[Show abstract][Hide abstract] ABSTRACT:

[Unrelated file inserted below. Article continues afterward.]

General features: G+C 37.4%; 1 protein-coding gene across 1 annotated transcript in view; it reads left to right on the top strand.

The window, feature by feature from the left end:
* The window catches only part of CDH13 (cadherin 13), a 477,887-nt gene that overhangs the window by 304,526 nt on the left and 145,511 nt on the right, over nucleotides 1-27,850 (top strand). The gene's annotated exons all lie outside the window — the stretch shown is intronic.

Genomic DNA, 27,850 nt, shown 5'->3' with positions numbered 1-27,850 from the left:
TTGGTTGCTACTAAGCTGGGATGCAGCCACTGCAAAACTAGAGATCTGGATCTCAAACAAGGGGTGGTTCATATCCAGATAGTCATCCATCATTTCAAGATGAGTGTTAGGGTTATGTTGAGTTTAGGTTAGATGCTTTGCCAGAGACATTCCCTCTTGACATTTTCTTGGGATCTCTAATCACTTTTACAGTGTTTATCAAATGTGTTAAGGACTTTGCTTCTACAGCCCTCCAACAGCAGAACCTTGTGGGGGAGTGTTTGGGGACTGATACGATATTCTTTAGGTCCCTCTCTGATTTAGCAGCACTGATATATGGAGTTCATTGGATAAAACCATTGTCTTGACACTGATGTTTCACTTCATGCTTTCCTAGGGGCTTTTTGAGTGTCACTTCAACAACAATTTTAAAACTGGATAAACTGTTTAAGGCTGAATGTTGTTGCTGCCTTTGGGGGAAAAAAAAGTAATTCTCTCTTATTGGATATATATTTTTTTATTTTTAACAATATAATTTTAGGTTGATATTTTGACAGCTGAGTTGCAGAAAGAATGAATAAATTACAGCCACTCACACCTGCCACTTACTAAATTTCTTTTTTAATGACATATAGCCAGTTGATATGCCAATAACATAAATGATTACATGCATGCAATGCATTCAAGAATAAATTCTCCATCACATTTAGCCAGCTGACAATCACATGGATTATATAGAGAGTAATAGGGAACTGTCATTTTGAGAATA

We report on a test to assess the dynamic brain function at high temporal resolution using magnetoencephalography (MEG). The essence of the test is the measurement of the dynamic synchronous neural interactions, an essential aspect of the brain function. MEG signals were recorded from 248 axial gradiometers while 142 human subjects fixated a spot of light for 45-60 s. After fitting an autoregressive integrative moving average (ARIMA) model and taking the stationary residuals, all pairwise, zero-lag, partial cross-correlations (PCC(ij)(0)) and their z-transforms (z(ij)(0)) between i and j sensors were calculated, providing estimates of the strength and sign (positive, negative) of direct synchronous coupling at 1 ms temporal resolution. We found that subsets of z(ij)(0) successfully classified individual subjects to their respective groups (multiple sclerosis, Alzheimer's disease, schizophrenia, Sjögren's syndrome, chronic alcoholism, facial pain, healthy controls) and gave excellent external cross-validation results.